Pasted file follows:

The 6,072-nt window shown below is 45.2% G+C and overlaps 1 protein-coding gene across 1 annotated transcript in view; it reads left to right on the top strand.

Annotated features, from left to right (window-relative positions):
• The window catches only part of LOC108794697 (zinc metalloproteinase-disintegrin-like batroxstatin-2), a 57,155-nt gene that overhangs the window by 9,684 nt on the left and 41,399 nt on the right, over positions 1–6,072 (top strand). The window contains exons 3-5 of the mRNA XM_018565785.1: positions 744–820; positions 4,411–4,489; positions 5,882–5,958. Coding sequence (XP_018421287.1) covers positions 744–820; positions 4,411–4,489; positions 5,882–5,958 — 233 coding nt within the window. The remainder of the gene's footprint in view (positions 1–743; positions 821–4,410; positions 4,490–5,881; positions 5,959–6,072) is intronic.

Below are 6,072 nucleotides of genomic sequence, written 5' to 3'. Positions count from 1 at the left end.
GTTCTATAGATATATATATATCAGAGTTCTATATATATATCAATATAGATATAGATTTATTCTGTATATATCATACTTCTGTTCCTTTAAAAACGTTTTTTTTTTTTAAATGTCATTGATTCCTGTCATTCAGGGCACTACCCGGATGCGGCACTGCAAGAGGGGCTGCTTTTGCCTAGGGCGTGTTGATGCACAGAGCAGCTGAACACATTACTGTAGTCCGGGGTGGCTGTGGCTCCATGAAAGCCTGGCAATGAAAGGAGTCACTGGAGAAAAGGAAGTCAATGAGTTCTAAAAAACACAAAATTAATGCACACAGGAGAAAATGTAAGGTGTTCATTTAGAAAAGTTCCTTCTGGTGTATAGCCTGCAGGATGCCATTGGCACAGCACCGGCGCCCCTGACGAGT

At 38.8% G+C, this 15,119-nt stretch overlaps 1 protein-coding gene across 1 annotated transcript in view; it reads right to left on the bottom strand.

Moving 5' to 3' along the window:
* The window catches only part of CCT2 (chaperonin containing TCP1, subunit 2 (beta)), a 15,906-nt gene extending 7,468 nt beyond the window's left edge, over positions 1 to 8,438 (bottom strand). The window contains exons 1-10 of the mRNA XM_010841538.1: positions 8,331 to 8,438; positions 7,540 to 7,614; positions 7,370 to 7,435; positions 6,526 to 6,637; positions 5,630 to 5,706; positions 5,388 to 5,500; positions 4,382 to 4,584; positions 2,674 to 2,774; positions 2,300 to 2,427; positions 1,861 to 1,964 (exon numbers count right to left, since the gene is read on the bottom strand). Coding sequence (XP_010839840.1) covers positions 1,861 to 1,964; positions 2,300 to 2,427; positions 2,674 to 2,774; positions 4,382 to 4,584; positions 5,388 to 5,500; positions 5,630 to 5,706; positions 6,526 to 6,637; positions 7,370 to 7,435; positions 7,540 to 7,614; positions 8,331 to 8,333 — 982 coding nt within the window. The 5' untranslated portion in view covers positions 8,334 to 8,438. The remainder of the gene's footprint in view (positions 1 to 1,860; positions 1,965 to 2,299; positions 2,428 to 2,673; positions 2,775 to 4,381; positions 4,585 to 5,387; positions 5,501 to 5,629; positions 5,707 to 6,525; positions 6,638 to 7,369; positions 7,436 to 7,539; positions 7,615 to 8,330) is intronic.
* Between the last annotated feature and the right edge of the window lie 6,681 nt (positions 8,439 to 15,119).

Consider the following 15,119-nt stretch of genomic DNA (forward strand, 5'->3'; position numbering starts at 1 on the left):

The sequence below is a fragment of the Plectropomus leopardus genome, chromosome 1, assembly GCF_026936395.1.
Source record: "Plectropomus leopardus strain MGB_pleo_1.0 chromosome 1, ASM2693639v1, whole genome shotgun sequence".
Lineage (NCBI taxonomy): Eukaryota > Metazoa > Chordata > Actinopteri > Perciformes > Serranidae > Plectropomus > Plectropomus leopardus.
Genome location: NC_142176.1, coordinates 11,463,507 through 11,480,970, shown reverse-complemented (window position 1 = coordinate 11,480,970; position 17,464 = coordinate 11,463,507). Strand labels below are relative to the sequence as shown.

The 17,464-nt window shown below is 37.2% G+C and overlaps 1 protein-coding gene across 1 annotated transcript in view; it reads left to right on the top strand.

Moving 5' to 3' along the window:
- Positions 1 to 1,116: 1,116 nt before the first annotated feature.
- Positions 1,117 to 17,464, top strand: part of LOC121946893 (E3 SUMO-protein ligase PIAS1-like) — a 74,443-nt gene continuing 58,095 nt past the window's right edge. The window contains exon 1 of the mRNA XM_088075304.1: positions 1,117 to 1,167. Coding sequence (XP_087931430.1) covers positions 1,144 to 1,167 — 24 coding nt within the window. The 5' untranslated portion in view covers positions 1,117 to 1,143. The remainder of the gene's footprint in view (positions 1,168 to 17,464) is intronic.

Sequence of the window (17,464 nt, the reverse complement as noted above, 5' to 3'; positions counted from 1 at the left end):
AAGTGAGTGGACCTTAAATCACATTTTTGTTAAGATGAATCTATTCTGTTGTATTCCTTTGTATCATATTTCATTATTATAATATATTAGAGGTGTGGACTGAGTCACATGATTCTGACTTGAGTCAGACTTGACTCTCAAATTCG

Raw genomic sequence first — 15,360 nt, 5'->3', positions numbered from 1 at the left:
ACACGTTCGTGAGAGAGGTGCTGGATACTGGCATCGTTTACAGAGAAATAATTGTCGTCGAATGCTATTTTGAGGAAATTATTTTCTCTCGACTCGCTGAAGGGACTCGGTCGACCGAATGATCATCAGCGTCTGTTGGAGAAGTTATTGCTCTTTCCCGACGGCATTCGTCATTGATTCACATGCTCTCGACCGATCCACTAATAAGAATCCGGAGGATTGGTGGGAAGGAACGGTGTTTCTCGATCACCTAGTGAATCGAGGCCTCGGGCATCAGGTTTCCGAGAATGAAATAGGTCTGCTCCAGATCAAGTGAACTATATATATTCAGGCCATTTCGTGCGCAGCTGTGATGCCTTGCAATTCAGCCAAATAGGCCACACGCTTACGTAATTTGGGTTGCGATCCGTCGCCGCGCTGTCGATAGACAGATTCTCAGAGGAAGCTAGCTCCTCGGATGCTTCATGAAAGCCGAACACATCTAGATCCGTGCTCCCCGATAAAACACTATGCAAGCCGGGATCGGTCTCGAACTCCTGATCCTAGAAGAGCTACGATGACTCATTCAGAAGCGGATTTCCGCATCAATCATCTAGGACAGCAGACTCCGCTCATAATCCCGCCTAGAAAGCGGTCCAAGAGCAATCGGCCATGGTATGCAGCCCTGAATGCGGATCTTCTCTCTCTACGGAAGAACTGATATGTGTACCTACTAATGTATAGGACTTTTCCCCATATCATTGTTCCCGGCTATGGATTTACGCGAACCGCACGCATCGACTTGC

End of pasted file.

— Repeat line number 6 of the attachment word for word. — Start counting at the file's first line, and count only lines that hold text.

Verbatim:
At 38.8% G+C, this 15,119-nt stretch overlaps 1 protein-coding gene across 1 annotated transcript in view; it reads right to left on the bottom strand.